"I felt like Angelina Jolie while filming"
When a bookis adapted for the screen, there's always the fear of disappointment. Keeley Hawes tells Gemma Dunn why she's thrilled with ITV's take on The Durrells
Never work with children or animals, they say, but consummate professional Keeley Hawes insists she "wouldn't change a thing" about her time on ITV's new six-part drama The Durrells.
The 40-year-old actress, known for her roles in Line Of Duty and Ashes To Ashes, plays Louisa Durrell in the heart-warming series based on Gerald Durrell's timeless trilogy of books, including My Family And Other Animals.
Set in 1935, the classic story - adapted by the creator of Men Behaving Badly, Simon Nye - focuses upon mother-of-four Louisa, as she contends with her husband passing away years before, money troubles and four unruly offspring aged between 11 and 21.
As the siblings - Larry (Josh O'Connor), Leslie (Callum Woodhouse), Margo (Daisy Waterstone) and Gerry (Milo Parker) - veer further off the rails, Louisa, mid meltdown, makes the unthinkable decision to uproot the entire family, including Gerry's menagerie of animals, to Corfu. Of course, chaos ensues.
A lifelong fan of Durrell's books, Hawes says signing up to the "hilarious and poignant adaptation" was a no-brainer.
"It's been one of my favourite books since I was a child, and I'd been reading it to my two little ones about a year before this came up, so I know the story really, really well," she says.
"I'm a genuine fan; I was just hoping that everybody would have the same take on it as me, because when you read something and it's a personal favourite, you have a real set idea of how something should be. But it was better than I could have hoped for. When I read the script, I laughed, cried and said, 'Yes please!'"
Louisa's decision to move the family from Bournemouth to Corfu for a better life is one of the things she says she's always admired most about the story.
"It's just extraordinary!" she exclaims. "You couldn't do it - well, you wouldn't be allowed to do it - now, as social services would be after you like a shot.
"Today it's relatively easy to get to Corfu in a few hours by plane, but it would still be seen as a big step. Back in 1935, Louisa, a single mother, took four children to a foreign country with a different language, no electricity, no telephone, no quick budget flight back home.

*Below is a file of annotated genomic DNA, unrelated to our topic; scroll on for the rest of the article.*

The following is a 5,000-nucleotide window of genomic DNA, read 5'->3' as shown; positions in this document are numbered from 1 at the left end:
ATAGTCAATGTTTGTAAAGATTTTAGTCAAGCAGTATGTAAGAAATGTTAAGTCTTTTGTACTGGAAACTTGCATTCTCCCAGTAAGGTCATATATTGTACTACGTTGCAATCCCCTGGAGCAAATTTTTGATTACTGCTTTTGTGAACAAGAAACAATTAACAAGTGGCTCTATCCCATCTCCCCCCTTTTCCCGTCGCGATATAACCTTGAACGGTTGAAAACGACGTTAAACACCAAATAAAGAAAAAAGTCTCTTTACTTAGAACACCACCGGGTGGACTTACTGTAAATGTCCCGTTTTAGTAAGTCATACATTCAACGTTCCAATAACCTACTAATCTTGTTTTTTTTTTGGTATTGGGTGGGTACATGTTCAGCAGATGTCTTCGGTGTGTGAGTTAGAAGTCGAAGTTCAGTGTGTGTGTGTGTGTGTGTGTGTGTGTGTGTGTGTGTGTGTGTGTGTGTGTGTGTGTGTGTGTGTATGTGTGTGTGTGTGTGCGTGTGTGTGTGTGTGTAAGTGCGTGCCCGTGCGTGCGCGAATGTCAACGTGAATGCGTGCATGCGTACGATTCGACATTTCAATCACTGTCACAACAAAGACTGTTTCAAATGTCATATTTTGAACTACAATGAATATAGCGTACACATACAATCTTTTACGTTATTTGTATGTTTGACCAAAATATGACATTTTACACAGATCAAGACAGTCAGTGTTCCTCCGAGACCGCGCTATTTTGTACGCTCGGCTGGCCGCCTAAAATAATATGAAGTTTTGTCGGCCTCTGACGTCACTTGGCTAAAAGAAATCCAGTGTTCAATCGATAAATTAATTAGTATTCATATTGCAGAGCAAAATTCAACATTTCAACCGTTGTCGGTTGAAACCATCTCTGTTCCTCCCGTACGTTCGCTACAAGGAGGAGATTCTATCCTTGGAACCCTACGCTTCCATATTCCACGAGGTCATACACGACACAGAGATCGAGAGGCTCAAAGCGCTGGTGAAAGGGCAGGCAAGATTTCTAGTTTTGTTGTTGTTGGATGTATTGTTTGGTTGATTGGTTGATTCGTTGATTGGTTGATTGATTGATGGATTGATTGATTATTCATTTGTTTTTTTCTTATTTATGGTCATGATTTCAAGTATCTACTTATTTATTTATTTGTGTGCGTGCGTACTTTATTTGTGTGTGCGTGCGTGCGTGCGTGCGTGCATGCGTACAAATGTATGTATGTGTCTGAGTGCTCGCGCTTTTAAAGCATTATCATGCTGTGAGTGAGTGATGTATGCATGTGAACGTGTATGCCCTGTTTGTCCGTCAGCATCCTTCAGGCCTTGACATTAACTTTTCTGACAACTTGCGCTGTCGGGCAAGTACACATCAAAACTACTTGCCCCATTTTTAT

"I just can't quite get my head around it. You're thinking, 'God, this is incredible' - and it's true!"
Having landed the coveted Sunday evening spot, The Durrells - which has a bit of a Darling Buds of May feel - looks set to be a family hit, with Hawes, who has three children (a son with ex-husband Spencer McCallum, and a son and daughter with former Spooks co-star Matthew Macfadyen, whom she married in 2004), stating: "There is nothing that would make me turn over if my children were watching".
Of the rapport shared between her on-screen brood, she is similarly full of praise.
"It really does feel like we've been a real family forever, and that's not anything we've worked at; it just happened. I couldn't wish for a better 'foster' family."
Returning the sentiment, Woodhouse, who plays son Leslie, adds: "Keeley has taken all of us under her wing. It really does feel like we're a family and have known each other all of our lives. We have our own private in-jokes now."
Waterstone, who portrays daughter Margo, agrees: "Keeley is wonderful. She's so great, lovely, bubbly and fun, and she's such an easy actress to work with, so easy in scenes."
As for offering up advice to her youthful co-stars, London-born Hawes laughs: "I was more likely to ask them for some," she jokes.
"We spent a lot of time together and we talked about all sorts of things, but it wasn't that sort of relationship. I'm not their grandmother's age - I'm 40!"
Aside from enjoying the handful of "gorgeous" Greek men involved, the paradise filming location was a welcome treat, too. "That part was all very easy; I've asked for a spin-off," Hawes notes.
"The area by the Durrell's house in Corfu is just unspeakably beautiful," she adds. "It could go into saccharine territory and be a bit twee maybe, but the thing that cuts that is it looks so beautiful and just as you are thinking, 'Ahhh', somebody shouts 'Clear off!' in Greek."
But shooting abroad is an uncommon occurrence for the actress, who confesses she's "usually filming at the back end of nowhere".
"I was determined to come here and enjoy it. There are children and animals and every day is different. You have to embrace it and have fun."
Her real family came out to visit, too, which made working away much easier - and led to a particularly amusing evening.
"My children came over and we all went out for dinner, so there were these four [her on-screen kids] and my own children, so I was sat there with seven of them.
"It occurred to me: 'I am Angelina Jolie at this moment'. Some of them are my adopted guys and some of them are my own!"
The Durrells, ITV, tomorrow, 8pm